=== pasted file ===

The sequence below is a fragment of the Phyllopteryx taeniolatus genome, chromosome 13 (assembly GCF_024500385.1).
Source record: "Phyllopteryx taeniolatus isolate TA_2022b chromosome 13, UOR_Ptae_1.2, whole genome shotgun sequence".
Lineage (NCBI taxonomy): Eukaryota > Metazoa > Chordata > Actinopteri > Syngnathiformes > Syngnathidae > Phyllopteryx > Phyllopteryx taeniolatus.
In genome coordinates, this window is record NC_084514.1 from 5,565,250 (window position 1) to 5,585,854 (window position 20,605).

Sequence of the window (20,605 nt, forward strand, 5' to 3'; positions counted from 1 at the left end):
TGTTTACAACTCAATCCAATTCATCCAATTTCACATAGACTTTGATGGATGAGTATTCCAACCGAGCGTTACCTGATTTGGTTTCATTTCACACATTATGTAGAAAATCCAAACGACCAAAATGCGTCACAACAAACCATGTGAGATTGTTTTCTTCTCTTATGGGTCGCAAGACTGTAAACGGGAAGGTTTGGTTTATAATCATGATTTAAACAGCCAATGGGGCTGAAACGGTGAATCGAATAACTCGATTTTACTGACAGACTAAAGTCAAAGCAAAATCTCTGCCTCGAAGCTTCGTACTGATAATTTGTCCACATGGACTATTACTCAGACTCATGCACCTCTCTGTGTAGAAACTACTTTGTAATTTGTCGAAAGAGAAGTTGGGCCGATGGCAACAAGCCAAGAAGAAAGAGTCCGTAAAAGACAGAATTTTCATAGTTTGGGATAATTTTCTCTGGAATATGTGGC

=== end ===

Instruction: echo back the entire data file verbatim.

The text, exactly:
The sequence below is a fragment of the Phyllopteryx taeniolatus genome, chromosome 13 (assembly GCF_024500385.1).
Source record: "Phyllopteryx taeniolatus isolate TA_2022b chromosome 13, UOR_Ptae_1.2, whole genome shotgun sequence".
Lineage (NCBI taxonomy): Eukaryota > Metazoa > Chordata > Actinopteri > Syngnathiformes > Syngnathidae > Phyllopteryx > Phyllopteryx taeniolatus.
In genome coordinates, this window is record NC_084514.1 from 5,565,250 (window position 1) to 5,585,854 (window position 20,605).

Sequence of the window (20,605 nt, forward strand, 5' to 3'; positions counted from 1 at the left end):
TGTTTACAACTCAATCCAATTCATCCAATTTCACATAGACTTTGATGGATGAGTATTCCAACCGAGCGTTACCTGATTTGGTTTCATTTCACACATTATGTAGAAAATCCAAACGACCAAAATGCGTCACAACAAACCATGTGAGATTGTTTTCTTCTCTTATGGGTCGCAAGACTGTAAACGGGAAGGTTTGGTTTATAATCATGATTTAAACAGCCAATGGGGCTGAAACGGTGAATCGAATAACTCGATTTTACTGACAGACTAAAGTCAAAGCAAAATCTCTGCCTCGAAGCTTCGTACTGATAATTTGTCCACATGGACTATTACTCAGACTCATGCACCTCTCTGTGTAGAAACTACTTTGTAATTTGTCGAAAGAGAAGTTGGGCCGATGGCAACAAGCCAAGAAGAAAGAGTCCGTAAAAGACAGAATTTTCATAGTTTGGGATAATTTTCTCTGGAATATGTGGC